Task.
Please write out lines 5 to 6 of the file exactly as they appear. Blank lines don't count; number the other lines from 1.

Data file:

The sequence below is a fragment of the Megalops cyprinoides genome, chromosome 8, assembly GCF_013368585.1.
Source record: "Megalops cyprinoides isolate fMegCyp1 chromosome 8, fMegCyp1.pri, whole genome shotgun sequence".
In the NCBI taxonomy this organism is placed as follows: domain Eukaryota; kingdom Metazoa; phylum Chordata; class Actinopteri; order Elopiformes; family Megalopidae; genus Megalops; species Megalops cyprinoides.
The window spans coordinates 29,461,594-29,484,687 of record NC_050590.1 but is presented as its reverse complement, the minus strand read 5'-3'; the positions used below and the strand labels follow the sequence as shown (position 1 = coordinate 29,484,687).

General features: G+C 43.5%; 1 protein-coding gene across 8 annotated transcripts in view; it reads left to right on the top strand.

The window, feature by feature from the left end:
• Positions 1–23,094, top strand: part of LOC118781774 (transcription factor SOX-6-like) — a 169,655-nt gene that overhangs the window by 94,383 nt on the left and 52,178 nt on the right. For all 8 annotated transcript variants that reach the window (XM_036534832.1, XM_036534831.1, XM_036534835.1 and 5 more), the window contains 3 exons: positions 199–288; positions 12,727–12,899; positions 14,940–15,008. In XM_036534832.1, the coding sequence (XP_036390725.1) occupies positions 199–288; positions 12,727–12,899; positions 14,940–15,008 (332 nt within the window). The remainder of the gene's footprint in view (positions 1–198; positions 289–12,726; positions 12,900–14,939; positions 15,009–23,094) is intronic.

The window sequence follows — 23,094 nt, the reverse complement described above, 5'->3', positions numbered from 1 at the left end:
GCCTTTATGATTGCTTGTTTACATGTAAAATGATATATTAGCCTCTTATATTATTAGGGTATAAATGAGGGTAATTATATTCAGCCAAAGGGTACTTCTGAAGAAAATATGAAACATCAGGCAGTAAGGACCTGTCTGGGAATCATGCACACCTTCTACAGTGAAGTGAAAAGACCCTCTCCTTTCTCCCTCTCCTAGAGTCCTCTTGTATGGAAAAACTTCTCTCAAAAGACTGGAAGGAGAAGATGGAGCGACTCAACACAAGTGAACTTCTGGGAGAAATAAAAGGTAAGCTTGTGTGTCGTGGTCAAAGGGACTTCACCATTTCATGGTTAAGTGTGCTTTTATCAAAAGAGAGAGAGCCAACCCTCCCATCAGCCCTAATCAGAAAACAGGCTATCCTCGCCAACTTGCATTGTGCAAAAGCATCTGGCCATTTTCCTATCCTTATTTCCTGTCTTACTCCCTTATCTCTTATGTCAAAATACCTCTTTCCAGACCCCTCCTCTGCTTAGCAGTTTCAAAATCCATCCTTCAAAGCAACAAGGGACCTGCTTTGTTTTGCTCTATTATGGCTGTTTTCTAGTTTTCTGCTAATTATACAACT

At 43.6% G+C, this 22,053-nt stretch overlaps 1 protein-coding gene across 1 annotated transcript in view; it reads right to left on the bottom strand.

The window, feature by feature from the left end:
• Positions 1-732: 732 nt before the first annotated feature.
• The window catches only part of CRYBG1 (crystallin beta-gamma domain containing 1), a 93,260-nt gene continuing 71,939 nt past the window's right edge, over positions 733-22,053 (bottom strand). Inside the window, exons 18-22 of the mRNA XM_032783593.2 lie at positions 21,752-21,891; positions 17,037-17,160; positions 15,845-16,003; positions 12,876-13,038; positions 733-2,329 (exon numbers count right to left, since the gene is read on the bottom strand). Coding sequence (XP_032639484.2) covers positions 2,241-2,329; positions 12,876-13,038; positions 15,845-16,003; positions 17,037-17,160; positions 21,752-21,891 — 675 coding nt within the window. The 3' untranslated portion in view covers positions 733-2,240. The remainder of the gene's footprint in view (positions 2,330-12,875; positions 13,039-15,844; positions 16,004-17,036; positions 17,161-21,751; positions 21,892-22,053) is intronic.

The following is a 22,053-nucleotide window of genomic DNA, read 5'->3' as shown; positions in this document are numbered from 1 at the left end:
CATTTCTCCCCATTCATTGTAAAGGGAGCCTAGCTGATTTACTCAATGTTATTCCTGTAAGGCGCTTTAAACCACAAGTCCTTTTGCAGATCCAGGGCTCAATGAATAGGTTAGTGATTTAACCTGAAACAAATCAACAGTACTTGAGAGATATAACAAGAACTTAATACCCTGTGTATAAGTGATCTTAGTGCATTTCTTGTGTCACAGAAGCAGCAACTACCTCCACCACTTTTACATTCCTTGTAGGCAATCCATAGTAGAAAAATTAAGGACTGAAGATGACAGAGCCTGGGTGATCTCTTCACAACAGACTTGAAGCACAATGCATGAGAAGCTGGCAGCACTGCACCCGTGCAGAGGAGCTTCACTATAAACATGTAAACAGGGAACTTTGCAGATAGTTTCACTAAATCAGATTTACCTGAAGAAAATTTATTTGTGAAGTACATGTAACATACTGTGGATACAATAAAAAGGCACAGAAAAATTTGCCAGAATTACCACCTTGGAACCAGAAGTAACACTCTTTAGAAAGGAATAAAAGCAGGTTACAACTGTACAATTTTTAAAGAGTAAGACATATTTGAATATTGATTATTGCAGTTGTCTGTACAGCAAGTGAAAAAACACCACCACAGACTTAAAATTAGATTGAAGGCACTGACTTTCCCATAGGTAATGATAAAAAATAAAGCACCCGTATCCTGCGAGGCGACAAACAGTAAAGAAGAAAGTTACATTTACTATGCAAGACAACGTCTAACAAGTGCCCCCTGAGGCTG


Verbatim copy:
General features: G+C 43.5%; 1 protein-coding gene across 8 annotated transcripts in view; it reads left to right on the top strand.

The window, feature by feature from the left end: